NEW YORK — They say age is more about state of mind than the date on your birth certificate, but a new survey of 2,000 Americans over 40 is challenging that narrative. According to the research, the average American starts feeling old at the age of 47. Similarly, the average respondent starts to really worry about age-related bodily changes around 50 years old.
The unstoppable passage of time is apparently a big worry among Americans. In all, 65% say that growing old in general is among their top fears. When asked about specifics, nearly half say they’re mostly concerned about the mental declines that so often come with old age. On a related note 64% worry that their thinking abilities won’t last as long as their physical health.
Surprisingly, most participants aren’t nearly as concerned about losing their youthful looks. Only one in four are concerned about looking unattractive in old age. One in four people worry they’ll lose touch with what’s “hip and cool” once they’re elderly.
Fears of losing our minds in old age
Commissioned by Elysium Health, the survey also notes 56% of Americans worry about their brain health on a regular basis. That may sound excessive at first, but consider that nearly half of respondents also report a family history of age-related memory loss. Furthermore, two-thirds say their memory is already a shell of what it once was.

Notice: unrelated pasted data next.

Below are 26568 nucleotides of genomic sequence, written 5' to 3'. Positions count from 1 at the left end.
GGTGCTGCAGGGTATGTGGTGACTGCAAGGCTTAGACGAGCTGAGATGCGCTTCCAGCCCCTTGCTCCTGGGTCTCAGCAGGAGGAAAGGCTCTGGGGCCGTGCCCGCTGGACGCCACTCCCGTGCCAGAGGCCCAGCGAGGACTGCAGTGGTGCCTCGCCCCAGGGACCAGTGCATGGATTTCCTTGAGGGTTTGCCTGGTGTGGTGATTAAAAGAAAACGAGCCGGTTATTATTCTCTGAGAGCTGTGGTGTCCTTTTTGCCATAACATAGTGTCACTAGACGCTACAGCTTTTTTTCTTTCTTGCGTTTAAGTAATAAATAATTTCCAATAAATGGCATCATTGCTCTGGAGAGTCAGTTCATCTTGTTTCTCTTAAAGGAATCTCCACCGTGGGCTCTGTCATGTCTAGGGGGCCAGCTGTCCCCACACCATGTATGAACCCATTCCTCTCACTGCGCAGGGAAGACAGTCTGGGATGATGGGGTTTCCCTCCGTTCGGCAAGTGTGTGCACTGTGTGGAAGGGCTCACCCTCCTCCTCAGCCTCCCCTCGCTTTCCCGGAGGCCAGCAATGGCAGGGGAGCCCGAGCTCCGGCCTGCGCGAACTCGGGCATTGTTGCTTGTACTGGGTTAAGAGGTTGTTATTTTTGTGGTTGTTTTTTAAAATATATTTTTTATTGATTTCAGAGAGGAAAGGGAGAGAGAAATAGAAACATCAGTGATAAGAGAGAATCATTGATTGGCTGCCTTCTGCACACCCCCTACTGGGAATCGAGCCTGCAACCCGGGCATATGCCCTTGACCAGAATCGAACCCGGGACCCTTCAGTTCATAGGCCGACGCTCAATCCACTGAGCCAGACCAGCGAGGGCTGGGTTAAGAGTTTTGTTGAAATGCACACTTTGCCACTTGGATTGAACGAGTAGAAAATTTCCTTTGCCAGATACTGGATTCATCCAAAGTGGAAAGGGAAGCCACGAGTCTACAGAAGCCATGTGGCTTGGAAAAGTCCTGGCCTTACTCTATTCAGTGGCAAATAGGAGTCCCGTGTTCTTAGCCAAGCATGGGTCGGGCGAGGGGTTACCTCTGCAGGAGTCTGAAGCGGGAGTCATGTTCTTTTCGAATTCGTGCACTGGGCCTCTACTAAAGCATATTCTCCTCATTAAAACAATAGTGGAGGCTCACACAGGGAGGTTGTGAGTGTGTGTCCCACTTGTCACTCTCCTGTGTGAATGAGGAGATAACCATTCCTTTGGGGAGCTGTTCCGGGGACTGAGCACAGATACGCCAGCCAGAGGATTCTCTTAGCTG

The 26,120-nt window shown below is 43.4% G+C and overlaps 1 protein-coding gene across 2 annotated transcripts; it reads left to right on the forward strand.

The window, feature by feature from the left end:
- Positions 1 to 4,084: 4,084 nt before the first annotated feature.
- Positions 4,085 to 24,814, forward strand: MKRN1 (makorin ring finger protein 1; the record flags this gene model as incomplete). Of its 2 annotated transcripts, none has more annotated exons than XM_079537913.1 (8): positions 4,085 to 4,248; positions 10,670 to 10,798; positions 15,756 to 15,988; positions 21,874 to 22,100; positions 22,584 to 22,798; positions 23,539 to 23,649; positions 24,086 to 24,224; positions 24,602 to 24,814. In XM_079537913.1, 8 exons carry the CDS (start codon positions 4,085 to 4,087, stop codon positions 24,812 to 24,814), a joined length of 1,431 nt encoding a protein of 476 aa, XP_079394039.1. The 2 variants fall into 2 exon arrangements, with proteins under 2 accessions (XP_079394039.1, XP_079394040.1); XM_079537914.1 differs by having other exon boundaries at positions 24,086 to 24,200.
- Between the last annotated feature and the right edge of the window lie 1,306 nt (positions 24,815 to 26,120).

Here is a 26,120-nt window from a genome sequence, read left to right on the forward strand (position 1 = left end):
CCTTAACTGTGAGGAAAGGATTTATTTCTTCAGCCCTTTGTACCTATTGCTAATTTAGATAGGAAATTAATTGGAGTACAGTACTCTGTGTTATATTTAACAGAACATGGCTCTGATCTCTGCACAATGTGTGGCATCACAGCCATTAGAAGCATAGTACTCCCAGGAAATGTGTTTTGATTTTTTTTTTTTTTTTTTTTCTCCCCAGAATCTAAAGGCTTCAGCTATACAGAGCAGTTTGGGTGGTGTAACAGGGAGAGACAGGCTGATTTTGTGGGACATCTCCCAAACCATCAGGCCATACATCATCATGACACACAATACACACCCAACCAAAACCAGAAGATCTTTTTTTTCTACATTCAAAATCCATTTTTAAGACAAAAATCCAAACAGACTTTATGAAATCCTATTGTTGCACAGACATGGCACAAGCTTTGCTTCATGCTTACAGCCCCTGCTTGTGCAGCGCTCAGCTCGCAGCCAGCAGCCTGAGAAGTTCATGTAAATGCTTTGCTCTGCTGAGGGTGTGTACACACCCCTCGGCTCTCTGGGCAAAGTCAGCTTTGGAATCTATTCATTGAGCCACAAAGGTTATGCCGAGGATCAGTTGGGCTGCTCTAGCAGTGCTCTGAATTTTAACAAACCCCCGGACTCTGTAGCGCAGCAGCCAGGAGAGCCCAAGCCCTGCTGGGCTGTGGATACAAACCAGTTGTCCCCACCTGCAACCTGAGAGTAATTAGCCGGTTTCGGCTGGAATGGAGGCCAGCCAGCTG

Many (25%) lose their train of thought once per day, and others (20%) lose track of their thoughts multiple times per day. Over half (58%) frequently forget people’s names moments after meeting them. Astoundingly, 38% even need a few moments to remember their significant other’s birthday.
So, it’s clear that most Americans are at least aware of age-related memory deterioration. Troublingly, however, 84 percent say they’re doing nothing at all to boost their brain health.
What we eat impacts what we remember
“While more than half of respondents correctly identified that excessive alcohol consumption, cigarette smoking, and lack of sleep all accelerate the rate of brain volume loss that occurs as we age, only 41% thought that poor eating habits would also have an impact,” says Elysium Health CEO Eric Marcotulli. “Unfortunately, it is not surprising that most people do not associate dietary choices with long-term brain health. Despite the general understanding that omega-3s are good for brain health, 80% of Americans do not get the two weekly servings of fatty fish recommended by the Dietary Guidelines for Americans.”
Unfortunately, all of the stress and anxiety caused by COVID-19 has made maintaining a healthy lifestyle that much more difficult. Since the pandemic began, 38 percent say they’ve been getting worse sleep, over 20 percent have been eating a less healthy diet, and 14 percent have been drinking more alcohol.
The survey was conducted by OnePoll.